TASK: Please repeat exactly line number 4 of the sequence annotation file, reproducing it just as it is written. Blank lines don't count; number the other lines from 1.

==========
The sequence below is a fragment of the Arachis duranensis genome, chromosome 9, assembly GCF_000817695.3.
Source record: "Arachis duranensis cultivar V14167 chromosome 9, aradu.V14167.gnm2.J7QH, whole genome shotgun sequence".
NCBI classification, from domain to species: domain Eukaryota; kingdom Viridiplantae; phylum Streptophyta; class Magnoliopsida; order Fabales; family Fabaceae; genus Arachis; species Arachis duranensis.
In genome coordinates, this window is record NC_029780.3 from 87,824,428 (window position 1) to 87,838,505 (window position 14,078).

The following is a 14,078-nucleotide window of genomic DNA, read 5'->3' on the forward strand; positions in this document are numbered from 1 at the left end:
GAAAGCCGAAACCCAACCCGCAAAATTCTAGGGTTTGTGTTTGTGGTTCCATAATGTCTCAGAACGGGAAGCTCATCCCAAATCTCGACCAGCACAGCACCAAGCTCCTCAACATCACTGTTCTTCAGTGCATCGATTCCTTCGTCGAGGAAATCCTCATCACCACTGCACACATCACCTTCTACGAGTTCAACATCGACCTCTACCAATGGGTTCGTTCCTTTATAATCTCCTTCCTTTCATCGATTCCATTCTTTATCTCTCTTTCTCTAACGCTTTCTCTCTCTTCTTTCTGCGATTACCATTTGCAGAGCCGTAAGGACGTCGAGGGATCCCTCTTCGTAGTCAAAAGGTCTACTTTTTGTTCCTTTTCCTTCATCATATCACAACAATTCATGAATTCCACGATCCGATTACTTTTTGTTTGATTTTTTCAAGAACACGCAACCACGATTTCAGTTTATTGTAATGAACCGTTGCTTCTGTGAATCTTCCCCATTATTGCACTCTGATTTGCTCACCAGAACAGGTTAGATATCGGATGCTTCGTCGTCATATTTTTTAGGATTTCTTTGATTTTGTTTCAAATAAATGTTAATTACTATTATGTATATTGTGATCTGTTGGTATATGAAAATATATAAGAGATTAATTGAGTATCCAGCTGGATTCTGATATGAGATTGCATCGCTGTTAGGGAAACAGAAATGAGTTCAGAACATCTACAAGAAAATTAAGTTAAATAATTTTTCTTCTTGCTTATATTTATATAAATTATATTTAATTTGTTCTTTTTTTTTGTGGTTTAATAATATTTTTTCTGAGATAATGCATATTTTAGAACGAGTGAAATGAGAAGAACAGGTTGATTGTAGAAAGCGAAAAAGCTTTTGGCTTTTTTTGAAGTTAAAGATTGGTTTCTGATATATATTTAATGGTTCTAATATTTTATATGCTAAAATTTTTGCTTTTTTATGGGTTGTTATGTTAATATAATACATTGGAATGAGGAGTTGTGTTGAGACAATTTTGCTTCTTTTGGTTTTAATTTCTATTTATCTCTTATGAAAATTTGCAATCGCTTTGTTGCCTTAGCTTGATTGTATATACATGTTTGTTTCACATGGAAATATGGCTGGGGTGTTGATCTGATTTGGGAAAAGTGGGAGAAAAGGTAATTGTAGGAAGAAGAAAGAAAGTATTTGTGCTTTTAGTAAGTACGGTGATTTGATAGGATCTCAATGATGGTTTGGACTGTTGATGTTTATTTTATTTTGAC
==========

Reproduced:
In genome coordinates, this window is record NC_029780.3 from 87,824,428 (window position 1) to 87,838,505 (window position 14,078).